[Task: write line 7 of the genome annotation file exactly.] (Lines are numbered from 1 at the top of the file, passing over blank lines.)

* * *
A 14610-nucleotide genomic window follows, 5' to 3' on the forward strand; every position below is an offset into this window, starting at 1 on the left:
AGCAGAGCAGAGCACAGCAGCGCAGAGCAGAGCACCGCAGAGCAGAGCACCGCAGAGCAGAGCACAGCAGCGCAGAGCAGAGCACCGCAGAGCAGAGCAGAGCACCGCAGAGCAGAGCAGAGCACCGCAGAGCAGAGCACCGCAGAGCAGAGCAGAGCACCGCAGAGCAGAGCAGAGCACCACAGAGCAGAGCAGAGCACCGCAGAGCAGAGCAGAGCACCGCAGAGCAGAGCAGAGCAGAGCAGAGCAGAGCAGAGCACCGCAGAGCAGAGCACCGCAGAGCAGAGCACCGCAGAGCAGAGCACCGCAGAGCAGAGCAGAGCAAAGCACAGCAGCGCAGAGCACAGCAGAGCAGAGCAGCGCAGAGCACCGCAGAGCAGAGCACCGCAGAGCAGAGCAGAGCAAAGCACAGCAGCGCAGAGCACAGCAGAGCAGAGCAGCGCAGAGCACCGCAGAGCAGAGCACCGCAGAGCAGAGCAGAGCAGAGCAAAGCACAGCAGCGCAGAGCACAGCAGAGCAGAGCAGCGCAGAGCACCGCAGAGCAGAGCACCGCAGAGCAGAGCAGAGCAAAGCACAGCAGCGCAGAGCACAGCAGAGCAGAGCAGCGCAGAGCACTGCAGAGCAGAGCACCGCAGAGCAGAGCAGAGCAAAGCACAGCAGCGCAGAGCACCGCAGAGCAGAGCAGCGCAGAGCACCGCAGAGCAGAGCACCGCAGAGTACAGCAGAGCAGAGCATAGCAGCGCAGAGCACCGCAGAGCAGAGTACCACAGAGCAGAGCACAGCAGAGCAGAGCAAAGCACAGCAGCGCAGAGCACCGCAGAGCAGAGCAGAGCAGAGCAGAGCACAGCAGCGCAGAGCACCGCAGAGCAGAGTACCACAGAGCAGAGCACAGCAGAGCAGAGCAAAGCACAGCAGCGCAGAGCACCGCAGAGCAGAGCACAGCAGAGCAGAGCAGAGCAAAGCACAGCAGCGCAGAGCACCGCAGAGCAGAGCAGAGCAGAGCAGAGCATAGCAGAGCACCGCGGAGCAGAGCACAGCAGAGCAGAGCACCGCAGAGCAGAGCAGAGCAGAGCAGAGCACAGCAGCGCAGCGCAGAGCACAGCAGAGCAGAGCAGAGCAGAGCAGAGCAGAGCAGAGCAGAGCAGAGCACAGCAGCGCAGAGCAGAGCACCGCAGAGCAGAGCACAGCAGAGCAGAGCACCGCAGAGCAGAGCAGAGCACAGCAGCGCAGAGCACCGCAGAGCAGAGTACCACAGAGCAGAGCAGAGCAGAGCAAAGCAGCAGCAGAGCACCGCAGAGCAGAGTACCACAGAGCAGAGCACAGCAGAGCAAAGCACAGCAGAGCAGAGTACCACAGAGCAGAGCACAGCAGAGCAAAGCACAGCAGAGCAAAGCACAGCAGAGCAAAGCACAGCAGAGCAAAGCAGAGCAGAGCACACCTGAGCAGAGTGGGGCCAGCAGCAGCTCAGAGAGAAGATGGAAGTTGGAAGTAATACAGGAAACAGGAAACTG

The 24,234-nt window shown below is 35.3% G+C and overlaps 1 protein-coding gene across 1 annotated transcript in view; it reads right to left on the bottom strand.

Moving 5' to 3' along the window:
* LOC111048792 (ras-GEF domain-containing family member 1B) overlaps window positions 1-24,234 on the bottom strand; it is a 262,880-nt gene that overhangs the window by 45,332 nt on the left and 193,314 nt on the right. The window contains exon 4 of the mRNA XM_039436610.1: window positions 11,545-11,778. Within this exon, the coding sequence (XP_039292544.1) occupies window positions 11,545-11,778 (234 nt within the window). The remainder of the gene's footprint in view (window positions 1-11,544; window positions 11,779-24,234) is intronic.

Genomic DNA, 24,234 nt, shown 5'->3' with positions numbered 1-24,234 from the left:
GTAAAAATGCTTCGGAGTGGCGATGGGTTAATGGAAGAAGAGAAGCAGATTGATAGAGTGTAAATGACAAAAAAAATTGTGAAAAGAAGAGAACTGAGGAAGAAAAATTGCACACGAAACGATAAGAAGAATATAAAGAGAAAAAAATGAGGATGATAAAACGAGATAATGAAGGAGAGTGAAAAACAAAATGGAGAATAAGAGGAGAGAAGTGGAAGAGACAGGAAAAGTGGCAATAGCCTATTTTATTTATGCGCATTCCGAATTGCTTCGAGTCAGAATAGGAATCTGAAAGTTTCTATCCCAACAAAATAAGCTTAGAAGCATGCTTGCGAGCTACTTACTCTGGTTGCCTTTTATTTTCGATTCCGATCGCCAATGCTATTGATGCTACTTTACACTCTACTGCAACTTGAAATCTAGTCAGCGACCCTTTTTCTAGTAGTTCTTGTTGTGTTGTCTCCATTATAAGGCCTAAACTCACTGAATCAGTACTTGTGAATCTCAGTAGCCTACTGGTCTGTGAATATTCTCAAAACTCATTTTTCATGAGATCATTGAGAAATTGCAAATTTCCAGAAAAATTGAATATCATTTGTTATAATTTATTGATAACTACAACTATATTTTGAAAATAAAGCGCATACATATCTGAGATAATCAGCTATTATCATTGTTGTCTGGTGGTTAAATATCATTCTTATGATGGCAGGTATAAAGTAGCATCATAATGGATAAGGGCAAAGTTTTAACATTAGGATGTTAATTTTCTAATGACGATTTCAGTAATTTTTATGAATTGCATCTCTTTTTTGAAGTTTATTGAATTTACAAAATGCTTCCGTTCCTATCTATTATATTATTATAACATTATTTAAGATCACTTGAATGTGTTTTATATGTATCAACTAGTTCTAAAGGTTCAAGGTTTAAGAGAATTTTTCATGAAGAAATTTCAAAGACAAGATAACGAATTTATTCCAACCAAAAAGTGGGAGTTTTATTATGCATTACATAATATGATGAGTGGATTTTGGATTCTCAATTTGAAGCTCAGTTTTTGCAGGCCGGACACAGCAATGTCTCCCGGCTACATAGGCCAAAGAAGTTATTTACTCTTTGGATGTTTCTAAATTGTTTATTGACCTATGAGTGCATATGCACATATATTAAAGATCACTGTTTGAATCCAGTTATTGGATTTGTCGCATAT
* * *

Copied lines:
GTAAAAATGCTTCGGAGTGGCGATGGGTTAATGGAAGAAGAGAAGCAGATTGATAGAGTGTAAATGACAAAAAAAATTGTGAAAAGAAGAGAACTGAGGAAGAAAAATTGCACACGAAACGATAAGAAGAATATAAAGAGAAAAAAATGAGGATGATAAAACGAGATAATGAAGGAGAGTGAAAAACAAAATGGAGAATAAGAGGAGAGAAGTGGAAGAGACAGGAAAAGTGGCAATAGCCTATTTTATTTATGCGCATTCCGAATTGCTTCGAGTCAGAATAGGAATCTGAAAGTTTCTATCCCAACAAAATAAGCTTAGAAGCATGCTTGCGAGCTACTTACTCTGGTTGCCTTTTATTTTCGATTCCGATCGCCAATGCTATTGATGCTACTTTACACTCTACTGCAACTTGAAATCTAGTCAGCGACCCTTTTTCTAGTAGTTCTTGTTGTGTTGTCTCCATTATAAGGCCTAAACTCACTGAATCAGTACTTGTGAATCTCAGTAGCCTACTGGTCTGTGAATATTCTCAAAACTCATTTTTCATGAGATCATTGAGAAATTGCAAATTTCCAGAAAAATTGAATATCATTTGTTATAATTTATTGATAACTACAACTATATTTTGAAAATAAAGCGCATACATATCTGAGATAATCAGCTATTATCATTGTTGTCTGGTGGTTAAATATCATTCTTATGATGGCAGGTATAAAGTAGCATCATAATGGATAAGGGCAAAGTTTTAACATTAGGATGTTAATTTTCTAATGACGATTTCAGTAATTTTTATGAATTGCATCTCTTTTTTGAAGTTTATTGAATTTACAAAATGCTTCCGTTCCTATCTATTATATTATTATAACATTATTTAAGATCACTTGAATGTGTTTTATATGTATCAACTAGTTCTAAAGGTTCAAGGTTTAAGAGAATTTTTCATGAAGAAATTTCAAAGACAAGATAACGAATTTATTCCAACCAAAAAGTGGGAGTTTTATTATGCATTACATAATATGATGAGTGGATTTTGGATTCTCAATTTGAAGCTCAGTTTTTGCAGGCCGGACACAGCAATGTCTCCCGGCTACATAGGCCAAAGAAGTTATTTACTCTTTGGATGTTTCTAAATTGTTTATTGACCTATGAGTGCATATGCACATATATTAAAGATCACTGTTTGAATCCAGTTATTGGATTTGTCGCATAT